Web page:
More than 1,300 flights were canceled Saturday and Sunday, according to the flight-tracking site FlightAware, marking another punishing weekend for travel.
Delays also totaled in the thousands over the weekend.
On Saturday, there were nearly 660 cancellations within, into or out of the United States, FlightAware reported. On Sunday, by 1 p.m., another nearly 740 flights had also been canceled, according to FlightAware.
Newark Liberty International, Chicago Midway International Airport and Chicago O’Hare International Airport were the three airports topping the list as having the most-canceled and most-delayed flights on Sunday, according to FlightAware.
Saturday’s delays climbed to nearly 7,250 within, into or out of the United States, according to FlightAware.
By 1 p.m. on Sunday, FlightAware reported nearly 3,000 delays within, into or out of the United States.
Southwest Airlines and United Airlines appeared to top the list of cancellations and delays for major domestic operators. Southwest canceled approximately 3% of its flights and delayed 12% of its flights, according to FlightAware. Meanwhile, United had canceled 3% of its flights and delayed 11%of its flights, FlightAware reported.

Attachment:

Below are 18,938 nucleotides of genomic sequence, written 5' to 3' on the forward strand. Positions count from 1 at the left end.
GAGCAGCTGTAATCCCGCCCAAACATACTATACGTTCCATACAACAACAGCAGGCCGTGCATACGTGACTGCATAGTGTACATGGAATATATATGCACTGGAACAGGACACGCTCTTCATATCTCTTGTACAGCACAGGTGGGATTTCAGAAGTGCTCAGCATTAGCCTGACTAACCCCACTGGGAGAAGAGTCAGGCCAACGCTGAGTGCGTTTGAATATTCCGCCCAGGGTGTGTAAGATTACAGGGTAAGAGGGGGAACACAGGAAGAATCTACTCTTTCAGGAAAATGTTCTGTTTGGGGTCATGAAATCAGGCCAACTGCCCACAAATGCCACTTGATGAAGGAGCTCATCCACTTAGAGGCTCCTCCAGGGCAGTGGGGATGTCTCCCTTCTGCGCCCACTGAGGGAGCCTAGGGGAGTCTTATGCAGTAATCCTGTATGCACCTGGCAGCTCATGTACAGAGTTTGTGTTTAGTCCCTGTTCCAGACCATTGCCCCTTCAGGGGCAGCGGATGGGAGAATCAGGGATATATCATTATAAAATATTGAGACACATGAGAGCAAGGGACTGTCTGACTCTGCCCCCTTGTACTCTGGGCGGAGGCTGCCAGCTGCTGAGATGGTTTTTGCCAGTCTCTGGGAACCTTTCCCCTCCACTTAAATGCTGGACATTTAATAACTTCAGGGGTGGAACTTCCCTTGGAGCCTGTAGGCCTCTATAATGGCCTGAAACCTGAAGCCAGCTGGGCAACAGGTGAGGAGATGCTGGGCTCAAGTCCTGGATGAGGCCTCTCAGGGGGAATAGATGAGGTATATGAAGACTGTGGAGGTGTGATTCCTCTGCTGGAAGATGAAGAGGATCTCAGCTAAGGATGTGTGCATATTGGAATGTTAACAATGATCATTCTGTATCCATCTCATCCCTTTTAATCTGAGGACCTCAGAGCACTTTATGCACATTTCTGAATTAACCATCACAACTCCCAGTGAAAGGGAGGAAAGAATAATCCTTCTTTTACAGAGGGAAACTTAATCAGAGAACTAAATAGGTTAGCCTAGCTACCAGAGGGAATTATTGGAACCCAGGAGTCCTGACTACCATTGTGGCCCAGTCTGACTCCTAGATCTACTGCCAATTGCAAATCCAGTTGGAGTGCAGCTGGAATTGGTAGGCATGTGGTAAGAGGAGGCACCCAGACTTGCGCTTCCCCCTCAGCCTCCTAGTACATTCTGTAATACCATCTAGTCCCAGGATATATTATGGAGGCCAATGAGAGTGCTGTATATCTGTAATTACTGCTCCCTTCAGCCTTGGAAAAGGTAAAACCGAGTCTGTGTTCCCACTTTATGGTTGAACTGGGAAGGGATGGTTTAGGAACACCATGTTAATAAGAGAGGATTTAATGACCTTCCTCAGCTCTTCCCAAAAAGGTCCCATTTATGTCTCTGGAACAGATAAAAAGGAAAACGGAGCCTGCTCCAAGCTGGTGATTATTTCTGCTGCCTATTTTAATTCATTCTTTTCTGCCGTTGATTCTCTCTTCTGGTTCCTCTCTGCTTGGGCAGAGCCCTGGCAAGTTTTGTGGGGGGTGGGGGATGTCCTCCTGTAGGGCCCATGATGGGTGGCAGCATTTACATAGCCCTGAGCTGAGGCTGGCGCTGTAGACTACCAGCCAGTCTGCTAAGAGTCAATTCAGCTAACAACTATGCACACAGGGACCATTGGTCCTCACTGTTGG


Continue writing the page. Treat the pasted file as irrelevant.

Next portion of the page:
The delays come just days after the U.S. Department of Transportation announced it would consider extending the circumstances for which passengers would be entitled to refunds if their travel plans were disrupted.
Some of the proposed circumstances that could trigger refunds include an airline changing the arrival or departure airport, changing the arrival or departure time by more than three hours, or adding an additional layover.
A recent rise in cancellations has coincided with a slew of U.S. workers voluntarily exiting the workforce, often referred to as the “great resignation.”
Between 2011 and 2019, flight cancellations stayed stable and the rate at which flights were cancelled remained fairly low. The rate was between 1.1% and 1.8% in any given year between that period, according to FlightAware.
When the pandemic hit in 2020, that rate spiked to 5%. In 2021, it settled to 1.6% as vaccines became available.
Kalhan Rosenblatt is a reporter covering youth and internet culture for NBC News, based in New York.